• Project Recover

Project Recover is a collaborative effort to enlist twenty-first-century science and technology in a quest to find the final underwater resting places of Americans missing in action since World War II.


This public-private partnership was initiated in the Republic of Palau, site of some of the fiercest fighting during the Pacific campaign of World War II. Many American aviators were lost during the battle to take Peleliu and subsequent repatriation of the neighboring islands, while many sailors, soldiers, and Marines were lost in landing craft.

It is estimated that more than 30 U.S. carrier and land-based aircraft and several sunken landing craft remain missing in the coastal waters of Palau.



The Project Recover team has combined historical research with the scientific method and the latest in underwater search technology to conduct searches for missing Americans.

Project Recover developed in 2012 out of a collaboration amongst researchers at the University of Delaware, Scripps Institution of Oceanography - University of California San Diego, and the not-for-profit organizations the BentProp Project and the Coral Reef Research Foundation (CRRF). BentProp's group of volunteers with 20 years experience dedicated to locating and identifying Americans missing in action from World War II within the Palau islands provides unmatched historical knowledge of those still missing, and CRRF's marine facilities provides world class logistical support and local knowledge of the marine conditions.


Technologies include various scanning sonars, high definition and thermal cameras, unmanned aerial systems, compressed gas diving, diver propulsion systems, and tethered and freely swimming underwater robots.


Historical data obtained from the National Archives and veteran interviews are fused with survey data, modern satellite imagery, and flight trajectory analyses to narrow the underwater search regions.


Project RECOVER also engages students to inspire interest in STEM fields. University students participate in field expeditions and support analysis of the volumes of data collected. In Palau, students from the elementary, high school, and local community college have been given tours and informal seminars on the marine environment, conservation, and ocean technology. A highlight has been a tour of Scripps’s flagship research vessel, R/V Roger Revelle, when it makes port calls.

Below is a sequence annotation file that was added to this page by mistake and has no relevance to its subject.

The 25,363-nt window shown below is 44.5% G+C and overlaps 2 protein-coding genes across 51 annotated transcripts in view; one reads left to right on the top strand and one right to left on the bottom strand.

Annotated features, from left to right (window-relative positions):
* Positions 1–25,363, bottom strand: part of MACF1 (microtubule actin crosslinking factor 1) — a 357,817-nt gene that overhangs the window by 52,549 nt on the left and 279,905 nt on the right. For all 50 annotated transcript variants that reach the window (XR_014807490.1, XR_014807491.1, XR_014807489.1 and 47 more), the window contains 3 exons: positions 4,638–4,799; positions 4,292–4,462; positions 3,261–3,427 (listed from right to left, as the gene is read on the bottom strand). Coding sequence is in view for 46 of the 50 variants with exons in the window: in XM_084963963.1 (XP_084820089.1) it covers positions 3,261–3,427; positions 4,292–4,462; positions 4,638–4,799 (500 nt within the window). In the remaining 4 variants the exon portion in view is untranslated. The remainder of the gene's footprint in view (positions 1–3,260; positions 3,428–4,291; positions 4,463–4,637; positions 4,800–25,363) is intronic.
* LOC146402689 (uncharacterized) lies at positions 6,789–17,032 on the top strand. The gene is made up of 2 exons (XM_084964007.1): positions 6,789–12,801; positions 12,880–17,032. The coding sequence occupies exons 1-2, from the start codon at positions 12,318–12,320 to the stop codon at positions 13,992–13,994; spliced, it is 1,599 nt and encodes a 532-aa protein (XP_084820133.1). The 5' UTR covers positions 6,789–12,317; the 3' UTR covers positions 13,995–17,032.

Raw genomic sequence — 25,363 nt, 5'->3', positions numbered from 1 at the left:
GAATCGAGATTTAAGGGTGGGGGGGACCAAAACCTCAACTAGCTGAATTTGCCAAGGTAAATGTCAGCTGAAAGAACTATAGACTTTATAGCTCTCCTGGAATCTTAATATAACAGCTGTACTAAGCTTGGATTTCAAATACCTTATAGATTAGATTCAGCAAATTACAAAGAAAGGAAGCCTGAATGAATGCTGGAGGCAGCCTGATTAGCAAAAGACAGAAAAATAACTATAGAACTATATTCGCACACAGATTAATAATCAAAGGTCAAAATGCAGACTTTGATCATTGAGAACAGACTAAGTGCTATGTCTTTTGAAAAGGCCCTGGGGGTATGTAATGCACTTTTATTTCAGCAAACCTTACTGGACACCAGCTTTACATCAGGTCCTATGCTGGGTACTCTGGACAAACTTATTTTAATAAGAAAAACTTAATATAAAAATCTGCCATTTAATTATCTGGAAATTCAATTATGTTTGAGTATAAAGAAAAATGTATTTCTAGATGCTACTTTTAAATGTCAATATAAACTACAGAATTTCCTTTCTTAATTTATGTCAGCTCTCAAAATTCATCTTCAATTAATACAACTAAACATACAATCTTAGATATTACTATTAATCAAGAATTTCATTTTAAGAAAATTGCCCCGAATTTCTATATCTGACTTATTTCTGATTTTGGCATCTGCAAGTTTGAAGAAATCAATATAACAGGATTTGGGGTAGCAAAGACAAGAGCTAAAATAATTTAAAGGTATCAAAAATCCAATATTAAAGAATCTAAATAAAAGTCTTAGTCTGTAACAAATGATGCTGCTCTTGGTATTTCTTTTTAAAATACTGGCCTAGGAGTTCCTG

Members of Stockbridge High School’s Advanced Underwater Robotics team have also participated in the search for missing airmen, providing a hands on experience with testing their projects in the field under real-life conditions and alongside leading researchers.



Funding provided by the U.S. Office of Naval Research

The U.S. Office of Naval Research sponsorship of the Project Recover pilot program not only supports the development and testing of underwater search technologies, but also provided a means to develop STEM (Science, Technology, Engineering, and Mathematics) outreach materials. Technology is used not only to find and identify the resting places of Americans lost overseas in past conflicts, but also to digitally document the site with a high degree of precision.

Special thanks to GoPro, Autodesk and 3D Robotics for material contributions to making Project Recover a success, as well as to the Republic of Palau, Office of President for their support of efforts to search and return missing Americans from WWII.
For more information, please contact info@projectrecover.org.

scripps oceanography uc san diego